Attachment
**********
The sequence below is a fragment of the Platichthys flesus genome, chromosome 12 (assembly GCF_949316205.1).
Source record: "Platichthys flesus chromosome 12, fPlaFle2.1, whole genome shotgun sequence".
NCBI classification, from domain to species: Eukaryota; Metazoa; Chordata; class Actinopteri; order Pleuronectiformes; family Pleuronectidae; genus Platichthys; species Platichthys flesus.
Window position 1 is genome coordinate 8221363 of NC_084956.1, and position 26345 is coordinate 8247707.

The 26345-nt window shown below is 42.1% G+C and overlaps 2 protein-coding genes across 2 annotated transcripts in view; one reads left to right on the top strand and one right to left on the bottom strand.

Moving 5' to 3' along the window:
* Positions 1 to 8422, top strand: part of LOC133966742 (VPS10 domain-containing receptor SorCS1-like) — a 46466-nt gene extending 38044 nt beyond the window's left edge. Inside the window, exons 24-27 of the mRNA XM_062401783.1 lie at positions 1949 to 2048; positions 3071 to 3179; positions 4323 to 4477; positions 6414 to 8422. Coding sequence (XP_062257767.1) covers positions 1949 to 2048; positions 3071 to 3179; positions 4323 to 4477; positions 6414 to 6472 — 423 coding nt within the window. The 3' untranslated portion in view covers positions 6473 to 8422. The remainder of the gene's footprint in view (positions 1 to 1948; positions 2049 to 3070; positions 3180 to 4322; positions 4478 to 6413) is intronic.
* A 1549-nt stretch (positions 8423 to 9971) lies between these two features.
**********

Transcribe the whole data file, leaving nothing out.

The sequence below is a fragment of the Platichthys flesus genome, chromosome 12 (assembly GCF_949316205.1).
Source record: "Platichthys flesus chromosome 12, fPlaFle2.1, whole genome shotgun sequence".
NCBI classification, from domain to species: Eukaryota; Metazoa; Chordata; class Actinopteri; order Pleuronectiformes; family Pleuronectidae; genus Platichthys; species Platichthys flesus.
Window position 1 is genome coordinate 8221363 of NC_084956.1, and position 26345 is coordinate 8247707.

The 26345-nt window shown below is 42.1% G+C and overlaps 2 protein-coding genes across 2 annotated transcripts in view; one reads left to right on the top strand and one right to left on the bottom strand.

Moving 5' to 3' along the window:
* Positions 1 to 8422, top strand: part of LOC133966742 (VPS10 domain-containing receptor SorCS1-like) — a 46466-nt gene extending 38044 nt beyond the window's left edge. Inside the window, exons 24-27 of the mRNA XM_062401783.1 lie at positions 1949 to 2048; positions 3071 to 3179; positions 4323 to 4477; positions 6414 to 8422. Coding sequence (XP_062257767.1) covers positions 1949 to 2048; positions 3071 to 3179; positions 4323 to 4477; positions 6414 to 6472 — 423 coding nt within the window. The 3' untranslated portion in view covers positions 6473 to 8422. The remainder of the gene's footprint in view (positions 1 to 1948; positions 2049 to 3070; positions 3180 to 4322; positions 4478 to 6413) is intronic.
* A 1549-nt stretch (positions 8423 to 9971) lies between these two features.